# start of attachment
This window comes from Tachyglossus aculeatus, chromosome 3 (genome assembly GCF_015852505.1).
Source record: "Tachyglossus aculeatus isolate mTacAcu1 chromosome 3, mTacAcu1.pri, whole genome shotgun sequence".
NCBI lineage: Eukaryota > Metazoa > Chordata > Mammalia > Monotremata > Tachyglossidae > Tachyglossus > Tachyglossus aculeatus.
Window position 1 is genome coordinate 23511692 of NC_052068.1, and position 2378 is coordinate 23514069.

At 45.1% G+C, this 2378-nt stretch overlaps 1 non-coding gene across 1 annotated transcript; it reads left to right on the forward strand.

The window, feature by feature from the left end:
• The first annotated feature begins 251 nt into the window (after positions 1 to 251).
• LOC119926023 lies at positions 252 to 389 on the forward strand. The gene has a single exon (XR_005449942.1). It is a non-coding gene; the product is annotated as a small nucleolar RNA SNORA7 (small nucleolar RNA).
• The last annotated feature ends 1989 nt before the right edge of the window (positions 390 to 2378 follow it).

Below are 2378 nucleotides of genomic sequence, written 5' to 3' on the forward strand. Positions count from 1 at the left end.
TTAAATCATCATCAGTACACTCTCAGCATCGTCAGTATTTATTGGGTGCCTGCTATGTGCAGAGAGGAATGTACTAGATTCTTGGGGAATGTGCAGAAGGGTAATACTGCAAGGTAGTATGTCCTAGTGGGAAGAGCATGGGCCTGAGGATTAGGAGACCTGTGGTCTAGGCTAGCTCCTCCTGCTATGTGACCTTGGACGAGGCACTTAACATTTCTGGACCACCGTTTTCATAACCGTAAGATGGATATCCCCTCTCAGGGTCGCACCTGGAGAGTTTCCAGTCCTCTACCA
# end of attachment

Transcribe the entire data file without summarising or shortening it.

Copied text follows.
This window comes from Tachyglossus aculeatus, chromosome 3 (genome assembly GCF_015852505.1).
Source record: "Tachyglossus aculeatus isolate mTacAcu1 chromosome 3, mTacAcu1.pri, whole genome shotgun sequence".
NCBI lineage: Eukaryota > Metazoa > Chordata > Mammalia > Monotremata > Tachyglossidae > Tachyglossus > Tachyglossus aculeatus.
Window position 1 is genome coordinate 23511692 of NC_052068.1, and position 2378 is coordinate 23514069.

At 45.1% G+C, this 2378-nt stretch overlaps 1 non-coding gene across 1 annotated transcript; it reads left to right on the forward strand.

The window, feature by feature from the left end:
• The first annotated feature begins 251 nt into the window (after positions 1 to 251).
• LOC119926023 lies at positions 252 to 389 on the forward strand. The gene has a single exon (XR_005449942.1). It is a non-coding gene; the product is annotated as a small nucleolar RNA SNORA7 (small nucleolar RNA).
• The last annotated feature ends 1989 nt before the right edge of the window (positions 390 to 2378 follow it).

Below are 2378 nucleotides of genomic sequence, written 5' to 3' on the forward strand. Positions count from 1 at the left end.
TTAAATCATCATCAGTACACTCTCAGCATCGTCAGTATTTATTGGGTGCCTGCTATGTGCAGAGAGGAATGTACTAGATTCTTGGGGAATGTGCAGAAGGGTAATACTGCAAGGTAGTATGTCCTAGTGGGAAGAGCATGGGCCTGAGGATTAGGAGACCTGTGGTCTAGGCTAGCTCCTCCTGCTATGTGACCTTGGACGAGGCACTTAACATTTCTGGACCACCGTTTTCATAACCGTAAGATGGATATCCCCTCTCAGGGTCGCACCTGGAGAGTTTCCAGTCCTCTACCA